TV to See

Comic Relief/AP
British comedians Matt Lucas, left, and David Walliams, right, are joined by British singer
Robbie Williams; all are dressed as "Ladies," a sketch from the popular television program
"Little Britain."

TV to See: Little Britain USA

September 29, 2008
by Christopher Coats
Leaving no one in the U.K. unscathed, “Little Britain” takes aim at a new target—the United States of America.

Crossing the Pond

After three enormously successful seasons on the BBC, “Little Britain” is arriving stateside with a series on the one of the few channels that could legally host the unique, pleasantly offensive humor of Matt Lucas and David Walliams—HBO.

Making up virtually the entire cast of the short sketch show, the two comedians follow in the footsteps of “Monty Python” with rapid-fire skits and a host of recurring characters showcasing the best of Britain.

Beginning life as a radio show, “Little Britain” made a quick jump to BBC2 before picking up steam in its second season and landing on BBC1 and launching Lucas and Walliams to stardom in England.

With fame and popularity came scrutiny, as some critics found fault with the duo’s attempt to lampoon just about every aspect of British society, leaving any inkling of political correctness at the door.

Much like other British television successes, “Little Britain” decided to call it quits after only a few years and have now set their sights on America.

With about four-dozen characters in the lineup for the U.S. version, debuting on HBO this month, “Little Britain” is taking a trip through the states, lampooning the North, South, East and West the same way the original did in its U.K. counterpart.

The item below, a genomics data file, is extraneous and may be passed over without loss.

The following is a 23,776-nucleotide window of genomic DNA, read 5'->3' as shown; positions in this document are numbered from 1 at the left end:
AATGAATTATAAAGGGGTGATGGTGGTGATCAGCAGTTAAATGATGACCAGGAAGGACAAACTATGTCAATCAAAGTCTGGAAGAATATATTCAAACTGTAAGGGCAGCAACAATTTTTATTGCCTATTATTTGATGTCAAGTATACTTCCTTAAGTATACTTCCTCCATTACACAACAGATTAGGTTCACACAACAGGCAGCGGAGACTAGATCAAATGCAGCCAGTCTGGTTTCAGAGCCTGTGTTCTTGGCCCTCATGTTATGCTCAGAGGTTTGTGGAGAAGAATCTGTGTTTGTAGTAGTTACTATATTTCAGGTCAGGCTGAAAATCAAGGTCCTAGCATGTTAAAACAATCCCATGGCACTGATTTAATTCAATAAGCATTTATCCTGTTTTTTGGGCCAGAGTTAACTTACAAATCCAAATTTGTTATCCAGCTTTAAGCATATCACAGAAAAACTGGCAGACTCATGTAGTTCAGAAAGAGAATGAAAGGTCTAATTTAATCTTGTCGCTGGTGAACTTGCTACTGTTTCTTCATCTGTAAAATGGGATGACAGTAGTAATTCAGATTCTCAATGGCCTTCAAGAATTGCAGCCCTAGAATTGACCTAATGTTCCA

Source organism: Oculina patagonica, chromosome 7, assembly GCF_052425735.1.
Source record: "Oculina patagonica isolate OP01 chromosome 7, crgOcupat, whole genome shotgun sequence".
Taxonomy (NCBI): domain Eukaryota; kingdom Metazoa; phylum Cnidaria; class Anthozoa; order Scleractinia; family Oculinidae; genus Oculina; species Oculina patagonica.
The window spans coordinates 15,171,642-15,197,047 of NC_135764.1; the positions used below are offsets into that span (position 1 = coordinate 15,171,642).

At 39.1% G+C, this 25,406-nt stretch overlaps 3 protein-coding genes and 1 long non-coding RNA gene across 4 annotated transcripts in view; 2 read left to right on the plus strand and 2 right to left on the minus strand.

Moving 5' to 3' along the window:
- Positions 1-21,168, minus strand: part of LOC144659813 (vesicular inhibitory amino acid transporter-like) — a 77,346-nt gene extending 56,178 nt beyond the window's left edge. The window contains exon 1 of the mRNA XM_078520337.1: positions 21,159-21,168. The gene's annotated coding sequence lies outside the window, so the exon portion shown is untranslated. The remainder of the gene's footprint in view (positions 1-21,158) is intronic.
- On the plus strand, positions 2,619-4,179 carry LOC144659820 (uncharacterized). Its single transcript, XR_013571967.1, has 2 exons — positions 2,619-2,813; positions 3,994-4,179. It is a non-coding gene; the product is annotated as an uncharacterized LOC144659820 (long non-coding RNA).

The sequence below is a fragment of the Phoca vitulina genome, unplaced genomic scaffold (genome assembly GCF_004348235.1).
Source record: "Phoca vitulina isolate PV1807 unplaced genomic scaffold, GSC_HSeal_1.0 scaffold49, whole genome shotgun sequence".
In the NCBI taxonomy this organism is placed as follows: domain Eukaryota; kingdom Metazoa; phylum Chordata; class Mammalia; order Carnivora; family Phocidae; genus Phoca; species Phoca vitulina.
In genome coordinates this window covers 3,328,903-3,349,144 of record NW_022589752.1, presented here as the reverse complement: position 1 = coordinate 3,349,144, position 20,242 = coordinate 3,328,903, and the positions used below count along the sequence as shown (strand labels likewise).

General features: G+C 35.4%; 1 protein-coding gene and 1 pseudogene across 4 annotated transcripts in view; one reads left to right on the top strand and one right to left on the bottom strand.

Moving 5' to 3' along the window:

Instead of following the lead of other European remakes like “The Office,” “Little Britain” is sticking with their team for an American version, even going so far as to bring some of their most popular characters over for the ride.

New Faces

HBO’s official “Little Britain” Web site hosts a series of character introduction videos of not only some old favorites, like Vicky Pollard, Lou and Andy, and Daffyd, but also a slew of new faces for the Americanized version.

Like the original, “Little Britain USA” has a host of guests scheduled for the first season, including Rosie O’Donnell, Sting, Paul Rudd and Vivica A. Fox.

Constant Critics

While Lucas and Walliams are sure to be concerned about the possibility of repeating their success in America, they might also be wary of a repeat of the media and critical scrutiny that dogged them much of their time on the BBC. From a schoolteacher who called for an outright ban after her students began mimicking their characters in the schoolyard, to the Independent’s Johann Hari who penned the less-than-subtle column, “Why I Hate Little Britain,” those opposed to the duo’s singular brand of humor kept up the attack throughout its three seasons. Pulling no punches, Hari branded the show as mean-spirited, calling it a “sadistic, unfunny piece of spite [that] has captured the public imagination.”

The Fans Await

Whatever the reaction from detractors, “Little Britain” has the benefit of having a ready-made legion of fans eagerly awaiting another batch of episodes. With three years and numerous live and special appearances already under their belts, Walliams and Lucas have garnered a devoted following. While the BBC has largely removed older episodes from their TV and radio Web sites, YouTube is awash with clips drawn from the series’ British version.

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